Japan's Runaway Debt Train
Imagine, if you can, an economic Hell in which the U.S. government was borrowing 40% of its annual budget, creating annual deficits of 900 billion dollars a year; where 65% of all tax revenues were gobbled up by interest payments on a mind-boggling $13 trillion public debt; and where there was no conductor in sight to stop this runaway debt train.
Welcome to Japan, where that Hell is reality.
Reports on Japan's weak economy and the mountains of bad debt in its banking system have been percolating for over a decade; every once in a while, a downgrade bubbles to the surface, and then the whole "crisis" sinks from view again, lost in the complacency of seemingly permanent malaise.
But after a decade of half-hearted attempts at reform and repeated stabs at "kick-starting" its moribund economy with pork-barrel spending, time is finally running out for Japan. For despite the endless hand-wringing about weak banks, Japan's real financial cancer lies in the public sector, run not by bankers but by politicians.
In fact, if Japan's bad bank debt magically vanished tomorrow, the root causes of the nation 's financial woes would remain untouched.
Japan's Public Spending Orgy
Japan's legendary work ethic has created a decade-long conundrum: how can one of the hardest-working people on Earth have one of its most troubled economies?
It comes down to this: losses and loans eventually have to paid by somebody. Sure, you can max out another credit card to make the interest payments on the last spending orgy, but at some point you run out of people willing to lend you money, and you find yourself owing far more than you can possibly pay off.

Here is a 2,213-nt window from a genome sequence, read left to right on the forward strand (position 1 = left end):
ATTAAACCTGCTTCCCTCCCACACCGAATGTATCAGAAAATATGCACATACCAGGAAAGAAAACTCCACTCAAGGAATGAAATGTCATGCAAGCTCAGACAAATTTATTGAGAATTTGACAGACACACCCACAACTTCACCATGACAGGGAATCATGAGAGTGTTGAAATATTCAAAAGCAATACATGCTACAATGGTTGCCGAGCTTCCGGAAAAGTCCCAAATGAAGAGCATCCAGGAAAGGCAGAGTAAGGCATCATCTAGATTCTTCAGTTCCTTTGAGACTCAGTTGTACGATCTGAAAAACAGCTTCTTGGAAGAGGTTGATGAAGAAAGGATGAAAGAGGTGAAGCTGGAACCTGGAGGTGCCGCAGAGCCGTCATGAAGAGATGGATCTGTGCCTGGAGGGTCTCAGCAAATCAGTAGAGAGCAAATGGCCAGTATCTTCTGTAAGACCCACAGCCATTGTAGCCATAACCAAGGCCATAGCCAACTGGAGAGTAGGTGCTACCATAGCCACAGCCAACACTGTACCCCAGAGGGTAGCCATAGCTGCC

This is essentially where Japan's government finds itself: having borrowed itself into a deep hole to pay for ten "stimulus packages" (read construction pork-barrel spending) totalling over $1 trillion in the past eight years, it no longer has the ready ability to borrow enough to cover the estimated $1 trillion in bad debts held by banks, insurance companies and other institutions.
Instead, it finds itself caught in a vicious circle, borrowing more heavily every year just to finance yet more ineffective "stimulus" spending and ballooning interest payments, which in turn add another vast sum to the nation's debt load.
The numbers are truly stunning: Japan's swelling public debt of $6.3 trillion is 136% of the nation's GDP--over twice the relatively modest U.S. rate ($5.6 trillion in public debt, or about 56% of GDP)--surpassing even Italy, long the European Community's poster child of public indebtedness at 120% of GDP.